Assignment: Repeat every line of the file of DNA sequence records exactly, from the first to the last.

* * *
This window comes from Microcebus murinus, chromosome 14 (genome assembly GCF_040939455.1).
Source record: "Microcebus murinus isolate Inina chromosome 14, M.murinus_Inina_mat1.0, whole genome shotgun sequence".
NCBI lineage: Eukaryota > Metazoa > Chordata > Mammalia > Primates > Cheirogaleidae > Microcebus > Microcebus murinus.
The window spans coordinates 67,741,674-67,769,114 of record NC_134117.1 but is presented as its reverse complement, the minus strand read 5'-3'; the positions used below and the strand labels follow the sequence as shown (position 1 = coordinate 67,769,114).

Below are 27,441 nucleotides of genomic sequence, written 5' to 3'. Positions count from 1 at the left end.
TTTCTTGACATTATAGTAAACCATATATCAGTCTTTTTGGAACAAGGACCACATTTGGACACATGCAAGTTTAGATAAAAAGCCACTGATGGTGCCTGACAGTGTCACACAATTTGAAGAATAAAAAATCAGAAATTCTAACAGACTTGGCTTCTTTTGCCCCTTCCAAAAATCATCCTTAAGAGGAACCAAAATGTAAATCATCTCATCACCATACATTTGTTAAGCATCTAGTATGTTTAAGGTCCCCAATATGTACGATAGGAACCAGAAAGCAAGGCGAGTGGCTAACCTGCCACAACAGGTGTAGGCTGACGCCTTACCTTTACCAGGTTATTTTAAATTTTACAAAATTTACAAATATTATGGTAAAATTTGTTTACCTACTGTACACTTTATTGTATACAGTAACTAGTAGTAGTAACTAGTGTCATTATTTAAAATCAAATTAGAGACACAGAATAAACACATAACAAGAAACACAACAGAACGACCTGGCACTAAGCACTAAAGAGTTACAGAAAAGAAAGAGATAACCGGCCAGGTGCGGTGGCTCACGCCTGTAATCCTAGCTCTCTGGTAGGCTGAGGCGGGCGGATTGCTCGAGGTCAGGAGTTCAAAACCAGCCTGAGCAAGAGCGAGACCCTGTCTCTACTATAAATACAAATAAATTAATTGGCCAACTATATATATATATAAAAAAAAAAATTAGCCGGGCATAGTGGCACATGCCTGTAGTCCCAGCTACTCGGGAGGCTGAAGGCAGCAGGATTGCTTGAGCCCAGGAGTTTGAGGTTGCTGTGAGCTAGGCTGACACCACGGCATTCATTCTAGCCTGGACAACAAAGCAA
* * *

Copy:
This window comes from Microcebus murinus, chromosome 14 (genome assembly GCF_040939455.1).
Source record: "Microcebus murinus isolate Inina chromosome 14, M.murinus_Inina_mat1.0, whole genome shotgun sequence".
NCBI lineage: Eukaryota > Metazoa > Chordata > Mammalia > Primates > Cheirogaleidae > Microcebus > Microcebus murinus.
The window spans coordinates 67,741,674-67,769,114 of record NC_134117.1 but is presented as its reverse complement, the minus strand read 5'-3'; the positions used below and the strand labels follow the sequence as shown (position 1 = coordinate 67,769,114).

Below are 27,441 nucleotides of genomic sequence, written 5' to 3'. Positions count from 1 at the left end.
TTTCTTGACATTATAGTAAACCATATATCAGTCTTTTTGGAACAAGGACCACATTTGGACACATGCAAGTTTAGATAAAAAGCCACTGATGGTGCCTGACAGTGTCACACAATTTGAAGAATAAAAAATCAGAAATTCTAACAGACTTGGCTTCTTTTGCCCCTTCCAAAAATCATCCTTAAGAGGAACCAAAATGTAAATCATCTCATCACCATACATTTGTTAAGCATCTAGTATGTTTAAGGTCCCCAATATGTACGATAGGAACCAGAAAGCAAGGCGAGTGGCTAACCTGCCACAACAGGTGTAGGCTGACGCCTTACCTTTACCAGGTTATTTTAAATTTTACAAAATTTACAAATATTATGGTAAAATTTGTTTACCTACTGTACACTTTATTGTATACAGTAACTAGTAGTAGTAACTAGTGTCATTATTTAAAATCAAATTAGAGACACAGAATAAACACATAACAAGAAACACAACAGAACGACCTGGCACTAAGCACTAAAGAGTTACAGAAAAGAAAGAGATAACCGGCCAGGTGCGGTGGCTCACGCCTGTAATCCTAGCTCTCTGGTAGGCTGAGGCGGGCGGATTGCTCGAGGTCAGGAGTTCAAAACCAGCCTGAGCAAGAGCGAGACCCTGTCTCTACTATAAATACAAATAAATTAATTGGCCAACTATATATATATATAAAAAAAAAAATTAGCCGGGCATAGTGGCACATGCCTGTAGTCCCAGCTACTCGGGAGGCTGAAGGCAGCAGGATTGCTTGAGCCCAGGAGTTTGAGGTTGCTGTGAGCTAGGCTGACACCACGGCATTCATTCTAGCCTGGACAACAAAGCAA